Posted by: Bruce Proctor | February 1, 2017

Dream: “Oh, My True Love is Dying!”

1-26-17 1 a.m. Thurs

“But OH, to be recognized ­­­–by HIM!–as he came through my door,” she said. “It was the HEAVEN of my life!”

I hadn’t seen her for decades, but I caught a glimpse of her saying this on a recent TV interview, and I knew she was dying. So I had to see her once again, at all costs.

My love for her–and between us–was almost of the magnitude of her legendary love, but it had not survived. She was living in the same ramshackle rooftop apartment where that legendary moment had occurred, and I had lived in an upstairs apartment in the building next door, both buildings at the top of the hill by the overpass looking down on the highway below. That apartment forever overrun with hanging and potted plants, perfume and incense, a sliding glass door leading out on the wide patio roof.

For me, it had been very much the same as, earlier, it had been for HIM, a life-changing love affair, with this dramatic, troubled, tempestuous beauty: unforgettable. And the world had not quite forgotten her, either. How could it?!

She had a gypsy manner, sharp features emphasized by lipstick, mascara, flashing eyes. When we had known each other, it was like being physically overwhelmed by a tsunami of such power that it blew us together and turned us inside out as it carried us along and through, beyond our control, wherever it would, however it would, and finally deposited us, gasping, and uncomprehending, far apart, wondering who we were and how we had gotten there.

Now I approached that same familiar door, the curious dogleg entryway on the third floor walk-up of the old wood frame house. Just as in the old days, she opened the door. Her sudden gasp of recognition thrilled me. In a moment, all the power of our love for each other those decades ago swept over us again like a revelation. She was trembling.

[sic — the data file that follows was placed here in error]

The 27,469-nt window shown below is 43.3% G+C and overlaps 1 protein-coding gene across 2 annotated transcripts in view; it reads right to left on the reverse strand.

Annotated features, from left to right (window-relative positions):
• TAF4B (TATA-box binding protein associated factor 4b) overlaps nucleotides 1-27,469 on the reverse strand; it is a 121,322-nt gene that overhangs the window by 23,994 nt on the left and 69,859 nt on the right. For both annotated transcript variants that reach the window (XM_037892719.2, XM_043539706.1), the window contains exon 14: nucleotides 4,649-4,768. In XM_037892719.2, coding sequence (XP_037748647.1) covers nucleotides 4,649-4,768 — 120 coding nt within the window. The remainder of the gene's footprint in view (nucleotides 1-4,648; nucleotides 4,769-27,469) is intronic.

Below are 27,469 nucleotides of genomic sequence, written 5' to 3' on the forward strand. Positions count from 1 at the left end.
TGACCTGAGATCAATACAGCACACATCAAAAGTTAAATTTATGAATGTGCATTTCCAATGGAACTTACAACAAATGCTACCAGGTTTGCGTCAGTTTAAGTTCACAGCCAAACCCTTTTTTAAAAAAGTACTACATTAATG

In a sense, neither of us had ever wavered in our passion and love for each other. We had never “broken up.” Not in the slightest. Rather, whatever had swept us held us in its torrent for as long as it demanded, and by the time it deposited us, dazed and lost, again on our own two feet, we were irrevocably far from each other, and on to other fates.

Now, at the famous–or infamous–door again, here we were, in full recognition and remembrance of all that we were to each other then, and in fact–realized now–still were to each other. It was a heartrending moment for us, realizing now that the flood that had carried us then was still silently carrying us even through all the decades of our separation. All that we had shared. All that we had meant to each other–and still did.

Yet, now, would we stay together?

No. We could see the love that supported us was still here, undiminished. The tenderness was still there, the power, and now the mutual recognition. But our fate had joined us for just this one last time. We had no idea why; it was simply obvious.

Her fate was to die a legend, larger than life. Mine was to continue, never a public figure, hardly a shadow in the eye of the world, hardly an afterthought to her blazing comet of–not a career, so much as a bursting through the great, wide world, lighting it ablaze everywhere as she went.

But in our chapter, she and I were everything to each other–and we fully saw it now–and not discounting everything and everyone else in our lives–still were, our tears and emotion carrying us through to the end, on to eternity, in some way still together.


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